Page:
Raging hormones. Sexual frustration. Adolescent rebellion. A lot can go on during a summer at fat camp.
Cute, heavyset 13-year-old Melanie (Melanie Lenz) is dropped off at a weight management camp by her Aunt (Maria Hofstatter) when her mother goes off on vacation to Kenya. Not as bitter as you might expect, Melanie quickly makes friends with a more sexually experienced girl (Verena Lehbauer) and develops a heart-stopping crush on the camp’s middle-aged physician (Joseph Lorenz,) who is unnervingly receptive to her girlish flirtations.
“Paradise: Love” is the third in a trilogy, Ulrich Seidl’s thematic follow-up to “Paradise: Love,” focusing on Melanie’s horny sex tourist mother, and “Paradise: Faith,” following the daily life of the religious fanatic aunt (portrayed briefly in this film) who takes her love for Jesus into the realm of obsession. We fear for Melanie watching “Paradise: Hope.” Desperately hoping that she will not get over her head pining for this older man.
Never during the conversations between the fat camp teens do we get the impression that they are acting. They talk, look, and feel like real people- making themselves out to be more experienced then they are, discussing past escapades with a knowing air, playing spin the bottle giddily while drunk on cheap beer.
This is a movie that understands teen angst and desire and the mad contrast in the level of experience and sexual maturity of adolescent kids (while Melanie’s friend plays the part of an adult, wise in the ways of men, another camp girl still walks around clad in a pink Hello Kitty shirt and many of the kids remain hopelessly naive.)
The teens alternately understand a lot and see a lot more than the adults give them credit for and don’t know a damn thing- about love, about relationships, about the forbidden power a child can have over an adult. Melanie craves tenderness. She wants to feel loved and desired by this aging but virile man. Her instructor’s desire is less emotional, more carnal.
A bit of a dirty old man, he finds attentions from a virginal thirteen-year-old almost to much too resist. The viewer desperately watches events unfold, afraid for Melanie’s sexual and emotional health. Will the object of her affections play the part of a classic predator, everything your mother ever warned you about… or a blessing in disguise?
An almost complete lack of music reigns over this dark but tremulously hopeful story. There’s lots of shots of the teens trying to get into shape while their instructor (Michael Thomas) sternly guides them, eating low fat food in the dining hall, and chatting in their dorms, with few intimate close-up’s, giving an almost fly-on-the-wall feeling to the film. The performances are naturalistic and restrained, showing burgeoning promise in Melanie Lenz.
I wish people online would stop describing Melanie’s character as trying to ‘seduce’ her pediatrician. That man was sending Melanie signals loud and clear, in a playful but totally inappropriate way. Look at the scene where the man follows her hungrily into the woods, looming threateningly in the frame, predatory even as she casts looks upon him beseeching him to follow her. Melanie’s girlish ignorance of the consequences of her crush remain abundantly clear despite her pursuit of the much older man.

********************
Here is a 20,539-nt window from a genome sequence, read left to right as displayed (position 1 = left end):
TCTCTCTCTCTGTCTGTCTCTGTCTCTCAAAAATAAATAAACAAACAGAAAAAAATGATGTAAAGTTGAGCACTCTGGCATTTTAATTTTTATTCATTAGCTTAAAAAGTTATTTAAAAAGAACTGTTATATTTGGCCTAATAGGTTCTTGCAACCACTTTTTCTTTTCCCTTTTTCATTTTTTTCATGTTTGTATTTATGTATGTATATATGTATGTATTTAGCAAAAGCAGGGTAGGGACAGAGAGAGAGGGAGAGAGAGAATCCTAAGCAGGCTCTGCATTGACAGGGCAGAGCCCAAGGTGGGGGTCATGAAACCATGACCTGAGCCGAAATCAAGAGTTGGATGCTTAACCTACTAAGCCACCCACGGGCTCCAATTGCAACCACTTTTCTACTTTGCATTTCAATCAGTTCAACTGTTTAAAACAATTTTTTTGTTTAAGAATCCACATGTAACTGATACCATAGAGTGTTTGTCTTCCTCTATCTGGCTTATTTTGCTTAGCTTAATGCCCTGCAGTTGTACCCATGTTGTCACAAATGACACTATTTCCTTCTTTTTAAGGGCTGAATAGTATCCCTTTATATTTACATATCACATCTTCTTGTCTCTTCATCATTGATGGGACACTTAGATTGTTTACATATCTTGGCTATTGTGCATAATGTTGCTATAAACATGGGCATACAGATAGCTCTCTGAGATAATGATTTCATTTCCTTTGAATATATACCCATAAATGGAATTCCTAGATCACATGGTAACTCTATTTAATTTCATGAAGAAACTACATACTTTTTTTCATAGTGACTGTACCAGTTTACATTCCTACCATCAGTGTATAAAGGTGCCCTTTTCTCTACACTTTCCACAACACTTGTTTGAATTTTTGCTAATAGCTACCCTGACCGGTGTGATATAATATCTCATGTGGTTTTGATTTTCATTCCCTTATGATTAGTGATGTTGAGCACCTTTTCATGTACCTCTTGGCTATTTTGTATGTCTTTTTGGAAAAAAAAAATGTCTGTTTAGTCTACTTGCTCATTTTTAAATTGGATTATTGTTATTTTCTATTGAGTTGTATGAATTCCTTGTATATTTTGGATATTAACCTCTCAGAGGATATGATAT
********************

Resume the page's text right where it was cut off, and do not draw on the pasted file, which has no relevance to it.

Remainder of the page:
Melanie is a kid, for all intents and purposes, albeit a curvy, physically mature one. As far as I’m concerned this is a movie about a flirtation that wouldn’t have gone nearly so far had the adult acted in a grown-up way and gently rebuffed the child from the get-go.
The only thing I wasn’t sure about in this film was the ending. It seemed to end a bit too cryptically, even by European art film standards and I wasn’t wild about the strange and slightly creepy way it went down. Somehow a story revolving around sexual tension between an adult and a child manages to avoid being gross and exploitative- until that scene in the bar. It’s one of those films where you ask, is the hero-slash-heroine going to be okay?- and in this case you just don’t know.
Though slightly less dark than “Paradise: Faith” (I watched the trilogy all out of order, leaving the first installment for last,) “Paradise: Hope” has it’s share of uncomfortable moments and taboo subject matter. For the most part, though, it establishes director Seidl as less of a creepy old man with a camera and more as an observer of life- the discomforting parts, the parts maybe not everybody can talk about, even the ugly parts- to not sordid, but spectacularly real effect. It’s a story that couldn’t have been told in America, and are you really going to fault it there? Controversial, but more palpable that you might think considering the subject matter.